The memory of the Shoah must be preserved with accuracy and honesty and the recent Polish-Israeli agreement should be scrutinized for its potential to distort history.
PRIME MINISTER Benjamin Netanyahu, Polish President Andrzej Duda and their wives meet at the Prime Minister’s Residence in Jerusalem, in 2017. / (photo credit: KOBI GIDEON/GPO)
The recent agreement between Israel and Poland to resume Israeli school trips to Poland has ignited significant controversy and concern among prominent historians and the wider Jewish community. Critics argue that the agreement dangerously misrepresents the memory of the Shoah, compromising historical truth and accuracy.
The agreement advises Israeli youth delegations to visit sites in Poland related to other crimes of World War II, including those documenting crimes committed by Nazi Germany against non-Jewish Poles, as well as sites commemorating Poles who participated in the murder of Jews. Joint Polish and Israeli tour guides will accompany the youth on these visits.
Distinguished historians, such as Professors Havi Dreifuss and Jan Grabowski, have criticized the inclusion of certain sites in the agreement’s appendix, including the Markowa Ulma Family Museum of Poles Who Saved Jews in World War II and the Museum of the Cursed Soldiers in Ostrołeka, which commemorates Jozef Kuras, a partisan fighter hailed as a national hero who murdered Jews.
They, along with Israel’s opposition leader Yair Lapid – whose father survived the Holocaust – have called the agreement a capitulation to Polish propaganda and a dream come true for Holocaust deniers.
“We note with satisfaction that the Israeli side referred to our point of view with understanding and has adopted the Polish position.”Zbigniew Rau
Polish Foreign Minister Zbigniew Rau praised the agreement, stating, “We note with satisfaction that the Israeli side referred to our point of view with understanding and has adopted the Polish position.” Deputy Foreign Minister Pawel Jablonski added that Israeli students will also meet with Polish youth to combat negative stereotypes that exist in Israel regarding Poland.
A CANDLE is lit and a flower is placed on the railway tracks at Birkenau, on International Holocaust Remembrance Day, last year. (credit: Agencja Wyborcza.pl/Reuters)
YAD VASHEM, Israel’s official Holocaust memorial, rightly denounced the deal, insisting that such trips must maintain complete historical accuracy, including the role of Poles in the persecution, betrayal and murder of Jews during the Holocaust.
This is not the first time Netanyahu has faced accusations of facilitating the distortion of the role of Poles in the mass murder of Jews in exchange for political support from Warsaw. In 2018, a joint statement between the Polish and Israeli prime ministers on the Holocaust sparked similar outrage from Yad Vashem and leading researchers for containing grave errors and deceptions.
While the systematic and industrial genocide was initiated, implemented and enforced by the German Reich, the reactions to the recent Polish-Israel agreement stem from the fact that many Poles were witnesses to and in some cases participants in the Nazi German extermination campaign.
Poland’s history of Holocaust revisionism and Israeli capitulation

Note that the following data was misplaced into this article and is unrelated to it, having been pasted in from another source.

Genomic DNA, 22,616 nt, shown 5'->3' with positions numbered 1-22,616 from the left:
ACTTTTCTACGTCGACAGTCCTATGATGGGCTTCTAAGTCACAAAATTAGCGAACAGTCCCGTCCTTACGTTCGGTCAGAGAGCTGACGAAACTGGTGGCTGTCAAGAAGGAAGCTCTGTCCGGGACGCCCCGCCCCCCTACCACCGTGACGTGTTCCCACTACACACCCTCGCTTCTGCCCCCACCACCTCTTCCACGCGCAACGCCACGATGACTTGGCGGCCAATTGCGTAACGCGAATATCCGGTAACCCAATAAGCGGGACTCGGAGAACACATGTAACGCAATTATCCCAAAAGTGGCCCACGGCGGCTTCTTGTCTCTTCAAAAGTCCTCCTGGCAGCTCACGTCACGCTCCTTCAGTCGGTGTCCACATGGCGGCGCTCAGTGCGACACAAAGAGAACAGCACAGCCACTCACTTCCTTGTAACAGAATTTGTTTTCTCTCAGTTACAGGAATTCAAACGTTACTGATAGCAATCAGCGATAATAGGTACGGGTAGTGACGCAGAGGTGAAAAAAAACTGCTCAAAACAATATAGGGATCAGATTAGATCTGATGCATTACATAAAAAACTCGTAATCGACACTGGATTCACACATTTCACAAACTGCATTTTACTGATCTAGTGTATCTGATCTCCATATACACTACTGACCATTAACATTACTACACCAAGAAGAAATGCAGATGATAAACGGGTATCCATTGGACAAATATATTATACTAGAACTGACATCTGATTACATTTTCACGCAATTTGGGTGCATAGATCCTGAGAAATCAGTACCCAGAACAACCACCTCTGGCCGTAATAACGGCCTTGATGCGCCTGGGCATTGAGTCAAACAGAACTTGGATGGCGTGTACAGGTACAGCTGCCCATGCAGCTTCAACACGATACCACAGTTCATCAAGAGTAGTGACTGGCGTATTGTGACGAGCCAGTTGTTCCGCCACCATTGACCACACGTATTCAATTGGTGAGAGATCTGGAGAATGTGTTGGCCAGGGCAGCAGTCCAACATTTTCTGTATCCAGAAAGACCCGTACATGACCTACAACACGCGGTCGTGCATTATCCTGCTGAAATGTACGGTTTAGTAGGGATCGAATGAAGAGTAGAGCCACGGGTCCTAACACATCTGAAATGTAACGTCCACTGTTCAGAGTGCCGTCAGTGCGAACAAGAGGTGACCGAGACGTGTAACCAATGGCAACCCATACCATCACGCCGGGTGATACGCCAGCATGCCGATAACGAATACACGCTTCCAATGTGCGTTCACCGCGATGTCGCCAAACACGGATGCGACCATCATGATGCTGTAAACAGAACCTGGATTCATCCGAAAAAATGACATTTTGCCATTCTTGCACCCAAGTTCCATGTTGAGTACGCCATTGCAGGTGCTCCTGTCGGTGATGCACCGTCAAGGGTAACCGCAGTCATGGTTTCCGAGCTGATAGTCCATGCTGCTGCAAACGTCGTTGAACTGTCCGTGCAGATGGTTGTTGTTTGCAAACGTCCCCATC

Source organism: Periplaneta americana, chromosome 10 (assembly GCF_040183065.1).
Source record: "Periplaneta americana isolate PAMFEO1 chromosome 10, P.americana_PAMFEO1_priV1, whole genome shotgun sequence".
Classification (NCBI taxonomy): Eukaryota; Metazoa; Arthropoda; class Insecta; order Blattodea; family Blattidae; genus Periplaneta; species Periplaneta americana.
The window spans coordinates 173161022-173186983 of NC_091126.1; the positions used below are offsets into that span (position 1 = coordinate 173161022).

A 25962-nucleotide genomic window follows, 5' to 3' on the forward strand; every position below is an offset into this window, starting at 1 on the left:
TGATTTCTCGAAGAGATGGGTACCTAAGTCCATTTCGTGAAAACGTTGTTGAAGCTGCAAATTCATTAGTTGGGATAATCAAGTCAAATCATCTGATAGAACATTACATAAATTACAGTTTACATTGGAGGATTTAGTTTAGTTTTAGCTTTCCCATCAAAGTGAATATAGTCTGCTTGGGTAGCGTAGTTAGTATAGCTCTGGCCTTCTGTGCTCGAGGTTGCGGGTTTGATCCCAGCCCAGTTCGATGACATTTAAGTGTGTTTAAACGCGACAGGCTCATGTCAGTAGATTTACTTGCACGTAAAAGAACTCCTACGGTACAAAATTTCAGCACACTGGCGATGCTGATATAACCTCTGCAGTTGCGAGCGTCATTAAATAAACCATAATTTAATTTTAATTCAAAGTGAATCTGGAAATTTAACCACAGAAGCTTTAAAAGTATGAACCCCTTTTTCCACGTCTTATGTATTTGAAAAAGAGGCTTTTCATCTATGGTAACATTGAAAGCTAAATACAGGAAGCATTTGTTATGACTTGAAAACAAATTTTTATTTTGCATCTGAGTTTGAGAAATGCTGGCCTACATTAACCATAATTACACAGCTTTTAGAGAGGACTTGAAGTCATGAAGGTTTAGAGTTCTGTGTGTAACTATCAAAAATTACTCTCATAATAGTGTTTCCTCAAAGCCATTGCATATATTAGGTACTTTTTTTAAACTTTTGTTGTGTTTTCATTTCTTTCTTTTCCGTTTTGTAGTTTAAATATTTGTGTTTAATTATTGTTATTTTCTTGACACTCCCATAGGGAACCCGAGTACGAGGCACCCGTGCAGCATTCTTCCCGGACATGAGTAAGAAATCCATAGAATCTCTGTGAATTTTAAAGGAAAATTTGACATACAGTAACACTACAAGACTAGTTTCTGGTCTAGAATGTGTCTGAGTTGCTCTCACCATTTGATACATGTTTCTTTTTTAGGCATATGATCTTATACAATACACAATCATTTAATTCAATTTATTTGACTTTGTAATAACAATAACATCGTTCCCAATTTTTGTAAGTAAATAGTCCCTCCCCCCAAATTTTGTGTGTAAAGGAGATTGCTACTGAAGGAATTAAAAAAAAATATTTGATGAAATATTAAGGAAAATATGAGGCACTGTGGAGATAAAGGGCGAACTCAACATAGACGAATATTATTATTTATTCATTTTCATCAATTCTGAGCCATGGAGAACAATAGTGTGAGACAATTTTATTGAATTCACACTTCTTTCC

Historian Jan Gross concluded in a 2015 article that Poles killed more Jews than Nazis during the occupation. Such revelations were shockingly at odds with the self-image of Poles as heroic, glorious and innocent people who, risking their own lives, did everything in their power to save their fellow countrymen.
Despite these facts, Poland’s Law and Justice (PiS) party, in power since 2015, has sought to downplay the role of Poles in the persecution of their Jewish neighbors while highlighting instances where Poles saved Jews. In 2016, then-education minister Anna Zalewska sparked controversy by claiming the Jedwabne pogrom that was perpetrated by the local villagers rather than their German occupiers as a matter of opinion. In 2018, Article 55A was passed, criminalizing public accusations of Poland’s participation in or responsibility for Nazi or communist crimes.
Holocaust denial is easy to identify and straightforward to explain; more subtly and insidiously, some governments now continue engaging in distorting the facts of their history for contemporary political purposes. While acknowledging that genocide took place, distorters strive to absolve their own nations and people of any involvement, attributing all responsibility to their Nazi occupiers.
The argument that a victim cannot be a victimizer disregards the historical reality of the widespread collaboration and bystanderism of local populations, as well as the presence of domestic antisemitism, which provided an integral component of the Holocaust’s machinery and persists to this day.
When a positive and idealized past is not available, it must – in the words of the Holocaust scholar Yehuda Bauer – be created out of a mixture of truths, half-truths and the wish for history to have happened the way it is presented. Government-run institutions, museums, schools, media outlets and monuments honoring nationalist figures have all been bent toward these aims. Partial truth becomes total distortion, which includes thought control in the service of nationalistic regimes dismantling fundamental democratic rights and freedoms, as well as the rule of law.